How to Turn Leftover Deli Roast Chicken Into Amazing Meals
What a Great Deal!
If you shop at Sam's Club, Costco, Safeway, WinCo, or any other large retail grocery chain, you have probably seen rotisserie chickens in the delicatessen section of the store. Some places (I won't say who because I'm not promoting any one name) boast a price of $4.99 every day. Some have a $5 buck Friday. At any rate, if you can get someone else to do the cooking and take home a moist, tender, tasty chicken ready to eat, that sounds like a pretty good deal, doesn't it? And it's certainly better nutritionally and from an economic standpoint than opting for a sack of hamburgers and greasy fries for a fast dinner.
But Wait, There's More
That rotisserie chicken doesn't have to be just one meal. Do you use every part of that chicken, or just slice off the breast, thigh, and leg portions and toss the rest of it into the trash?
If you end up throwing half of it away, you're missing out on so many cheap (or cheep, pardon the pun) and yummy bits. Let's take a look at a few suggestions on how you can use "the whole bird."
After the Main Meal...
...you will have leftovers. Little bits of chicken clinging to the carcass. Slice (or pick) them off and place in a zip-lock bag. If you have 2 cups of meat, you are ready to make another meal.
If not, then just save what you have and pop it into the freezer. The next time you purchase a rotisserie chicken, do it again. And again. When you have at least 2 cups of meat, come back here—there are so many things you can make!
Recipes in This Article
- Chicken broth
- Chicken noodle soup
- Chicken tetrazzini
- Pesto garlic chicken pizza
- Chicken macaroni salad
- Rosemary chicken salad
- Chicken bacon quesadilla
- Chicken-cheddar-avocado grilled cheese sandwich
- The ultimate white chicken chili
- Chicken fried rice
- Homemade rotisserie chicken
Do you eat the wings? On a rotisserie chicken they are typically pretty small, but don't throw them away. Put them in a stock pot. After you've eaten the meat from the drumsticks and thighs, put those bones in there too. And the carcass? After you've removed all the little bits of cooked meat (see above paragraph), put that in the pot as well.
What's next? Well, toss in two carrots (you don't have to peel them), a stalk of celery, and an onion. Cut it in half, but you don't even have to remove the skin. Add tap water to cover, set on the stove at high heat; bring to a boil and then lower the heat to simmer (lowest heat setting), put on the lid and let it work. Four hours at least, all day is best. Don't have that kind of time? Use a crock pot. Or save everything in a freezer-safe container until you do have the time.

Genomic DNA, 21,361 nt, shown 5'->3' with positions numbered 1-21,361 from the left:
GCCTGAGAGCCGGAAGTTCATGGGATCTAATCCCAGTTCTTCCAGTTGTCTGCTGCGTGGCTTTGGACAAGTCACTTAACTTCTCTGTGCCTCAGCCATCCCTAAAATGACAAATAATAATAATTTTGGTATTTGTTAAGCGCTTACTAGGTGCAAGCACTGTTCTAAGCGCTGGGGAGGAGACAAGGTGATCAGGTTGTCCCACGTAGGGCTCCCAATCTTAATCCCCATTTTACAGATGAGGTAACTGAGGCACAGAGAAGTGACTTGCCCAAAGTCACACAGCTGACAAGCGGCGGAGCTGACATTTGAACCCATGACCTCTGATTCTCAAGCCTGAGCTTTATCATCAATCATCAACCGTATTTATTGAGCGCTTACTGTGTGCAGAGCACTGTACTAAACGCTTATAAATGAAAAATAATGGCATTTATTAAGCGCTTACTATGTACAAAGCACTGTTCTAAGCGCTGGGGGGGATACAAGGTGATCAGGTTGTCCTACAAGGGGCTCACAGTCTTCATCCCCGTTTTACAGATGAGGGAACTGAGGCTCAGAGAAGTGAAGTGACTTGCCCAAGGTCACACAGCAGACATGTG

After cooking strain out the solids; what's left is chicken stock. This is golden! The perfect base for soups, casseroles, gravy, stir fry. Any recipe that calls for a can of chicken broth is the perfect use for this. And guess what? It's low sodium, low fat, costs only pennies, and you made it yourself!
Store it covered, in the refrigerator for up to 3 days, or store in the freezer for use later (within 3 months). I like to pour mine into ice cube trays or muffin tins so that I can take out exactly what I need and keep the rest in the freezer.
Chicken Noodle Soup
- 2 tablespoons olive oil
- 1 onion, chopped
- 3 carrots, pared and cut into ½-inch thick slices
- 2 ribs of celery, cut into ½-inch thick slices
- 1 teaspoon dried thyme
- 1 bay leaf
- 8 cups chicken stock (see recipe above, or use low-sodium canned chicken stock)
- 8 ounces dried noodles
- 2 cups cooked chicken
- Salt and ground black pepper to taste
- Heat the oil in large stockpot over medium heat. Add onion, carrots, and celery. Sauté, stirring occasionally, until vegetables begin to soften, about 10 minutes.
- Stir in thyme, bay leaf, and chicken stock. Bring to a boil.
- Stir in noodles and then reduce heat to medium. Cook, stirring occasionally, until noodles are cooked (they will be soft, but not mushy).
- Stir in chicken, simmer for 2 to 3 minutes to heat chicken. Add salt and black pepper to taste. Remove bay leaf and serve.
Makes about 6 servings
The SixSisters (yes, they really are sisters, and there are six of them) have a great blog where they share tried and true family recipes. Their chicken tetrazzini uses rotisserie chicken and stretches 4 cups of diced cooked chicken to feed a family of 10.
Pesto Garlic Chicken Pizza
Use store-bought fresh pesto for this recipe, or click on the link below to find my home-made version.
- pizza dough (pre-baked crust, dough from your favorite grocer/deli, or homemade)
- 2 cloves of garlic, finely minced
- 1/3 cup basil pesto